Columnist: UD isn’t ‘the happiest’ for everyone

By: Kwynn Townsend-Riley – Columnist

According to the most recent Princeton Review and many BuzzFeed lists, the University of Dayton is considered to be one of the happiest student bodies in the world.

UD was ranked sixth on a list of 20 top-tier institutions with the happiest students. According to The Huffington Post, the 2015-16 rankings are based on survey responses from more than 100,000 students at 380 colleges and universities.

If the Princeton Review asked me if I was happy, I would say no. I have four reasons why. Allow me to add this disclaimer: I was told not to write articles such as these anymore over the summer. Over the past years, I have built a certain reputation for my “fiery” articles that “tarnish the university reputation.” I was advised not to write articles such as these because of respectability politics. I currently have the privilege of being the director of campus unity for Student Government Association and am so grateful to finally have a chance to instigate real change for the underrepresented populations on campus.

To all campus partners of SGA, this article is not to personally attack you, but to bring attention to these situations. I am merely stating facts about what I experience and my opinion about it. This is why I am an opinions columnist. When I express these occurrences, as an African-American womyn, it is considered “fiery” or radical, but I will not stop. It is because of these articles that many situations on campus have been brought to light. Martin Luther King was “fiery,” Nelson Mandela was “fiery,” Bree Newsome, Julian Bond, Rosa Parks, Loretta Lynch, Marilyn Mosby, Gandhi – the list of people who were considered radical, fiery and rude goes on and on.

If being passionate about campus unity makes me “fiery,” then be prepared for me to continue to burn until social justice is achieved.

If being passionate about campus unity makes me “fiery,” then be prepared for me to continue to burn until social justice is achieved.

As an African-American student attending a predominantly white institution, I feel isolated. Shocking to some; astonishing, perhaps, seeing that this school is big on “community.” I feel isolated because I do not see many students, faculty or staff who look like me. Over the long course of four years, I have been in only three classes where I was not the only black person. Being the only black person in my classes, the residence halls, etc., can be depressing and comfortless. Please understand that I did befriend many of my lighter hued counterparts, or friends of different races. Finding friends is not the problem.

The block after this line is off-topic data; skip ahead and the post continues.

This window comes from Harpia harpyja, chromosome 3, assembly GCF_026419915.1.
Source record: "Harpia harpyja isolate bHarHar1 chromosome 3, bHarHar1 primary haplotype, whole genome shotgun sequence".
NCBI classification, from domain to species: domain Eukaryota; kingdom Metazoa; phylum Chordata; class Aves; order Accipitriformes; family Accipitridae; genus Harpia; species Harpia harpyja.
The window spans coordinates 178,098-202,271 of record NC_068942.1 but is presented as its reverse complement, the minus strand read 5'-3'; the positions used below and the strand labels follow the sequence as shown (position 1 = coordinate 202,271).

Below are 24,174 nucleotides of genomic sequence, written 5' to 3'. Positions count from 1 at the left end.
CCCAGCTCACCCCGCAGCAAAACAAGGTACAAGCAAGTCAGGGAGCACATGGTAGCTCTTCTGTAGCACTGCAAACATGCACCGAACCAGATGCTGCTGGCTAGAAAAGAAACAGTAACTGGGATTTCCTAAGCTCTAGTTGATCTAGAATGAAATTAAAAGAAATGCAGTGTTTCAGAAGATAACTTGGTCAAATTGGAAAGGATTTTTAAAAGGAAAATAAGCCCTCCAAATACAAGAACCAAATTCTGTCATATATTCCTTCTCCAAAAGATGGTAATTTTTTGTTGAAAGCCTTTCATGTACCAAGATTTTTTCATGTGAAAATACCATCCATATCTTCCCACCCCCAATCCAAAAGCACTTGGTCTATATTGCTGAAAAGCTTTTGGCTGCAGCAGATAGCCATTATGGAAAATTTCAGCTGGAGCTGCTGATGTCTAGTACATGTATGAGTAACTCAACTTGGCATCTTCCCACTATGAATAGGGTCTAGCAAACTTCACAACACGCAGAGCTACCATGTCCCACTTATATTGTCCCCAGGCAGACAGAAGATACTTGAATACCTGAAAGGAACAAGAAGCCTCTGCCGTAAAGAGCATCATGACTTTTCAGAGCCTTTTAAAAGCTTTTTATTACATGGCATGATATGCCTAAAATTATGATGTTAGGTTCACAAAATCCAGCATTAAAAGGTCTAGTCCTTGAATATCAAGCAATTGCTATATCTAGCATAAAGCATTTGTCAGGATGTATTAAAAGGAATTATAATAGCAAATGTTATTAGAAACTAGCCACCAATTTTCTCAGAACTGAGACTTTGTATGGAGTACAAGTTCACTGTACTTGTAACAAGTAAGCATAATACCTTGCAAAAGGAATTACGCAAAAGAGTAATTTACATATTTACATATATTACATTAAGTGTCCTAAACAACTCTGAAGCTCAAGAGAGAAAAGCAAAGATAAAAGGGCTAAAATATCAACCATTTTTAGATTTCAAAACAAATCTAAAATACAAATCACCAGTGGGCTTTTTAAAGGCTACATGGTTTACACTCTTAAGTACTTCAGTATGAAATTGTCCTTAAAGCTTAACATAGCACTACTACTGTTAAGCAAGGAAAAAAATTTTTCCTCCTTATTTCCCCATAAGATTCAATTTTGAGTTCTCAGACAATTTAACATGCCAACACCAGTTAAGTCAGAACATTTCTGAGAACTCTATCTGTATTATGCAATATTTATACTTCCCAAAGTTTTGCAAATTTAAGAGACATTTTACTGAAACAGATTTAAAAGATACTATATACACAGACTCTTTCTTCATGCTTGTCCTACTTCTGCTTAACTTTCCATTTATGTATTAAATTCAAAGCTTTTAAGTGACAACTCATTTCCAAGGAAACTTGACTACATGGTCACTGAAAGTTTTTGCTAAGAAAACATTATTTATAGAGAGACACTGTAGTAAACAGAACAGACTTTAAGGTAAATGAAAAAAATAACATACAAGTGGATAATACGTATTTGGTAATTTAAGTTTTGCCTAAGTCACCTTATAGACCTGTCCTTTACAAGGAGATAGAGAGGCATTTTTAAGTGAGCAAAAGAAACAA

The problem is, with the lack of people of color on this campus, seeing someone that looks like me is my community.
Secondly, I am not a happy student because of the absence of classes geared toward diversity on campus. Because of the lack of African-American students, there are not that many classes geared toward us either. For example, I signed up for “African-American Literature,” which had to be canceled due to lack of enrollment. One class I was in, called “African-Americans in Film,” literally had five students in the classroom. There are not that many classes where I can learn about my people and our innumerable contributions to society. Moreover, there are not many events that celebrate our culture on this campus in general. Because I am an African-American womyn (womyn because I do not need a MAN to be one), many of my references will be from that point of view.

Thirdly, I am not happy as a student because of the covert racism on campus. Yes, racism does exist, and it exists on this campus. This is something that needs to be addressed as soon as possible. There was nothing said last year about the protests on Kennedy Union Plaza, nor the Yik Yak posts that were made afterward. The N-word was referenced, the KKK was referenced, as well as threats to stop the protest. (If anyone would like to see proof of these references, please email me at African-American students on this campus need support, emotionally.

Support can come from all areas, but it is needed for all students. As director of campus unity, I have noticed one major problem: lack of communication. Staying at the University of Dayton over the summer, I have witnessed many international students struggle with the language barrier. If this is going to be their home, we should be more welcoming, in their own languages.

Lastly, there need to be documents, literature and classes offered in bilingual form. I feel as if international students are forced to assimilate into a place that they are supposed to call “home.” If we provide literature, menus and support in all of the languages that are spoken on campus, I believe that would provide more comfort for the student body.

I am not happy, and I will not be until these issues are addressed.

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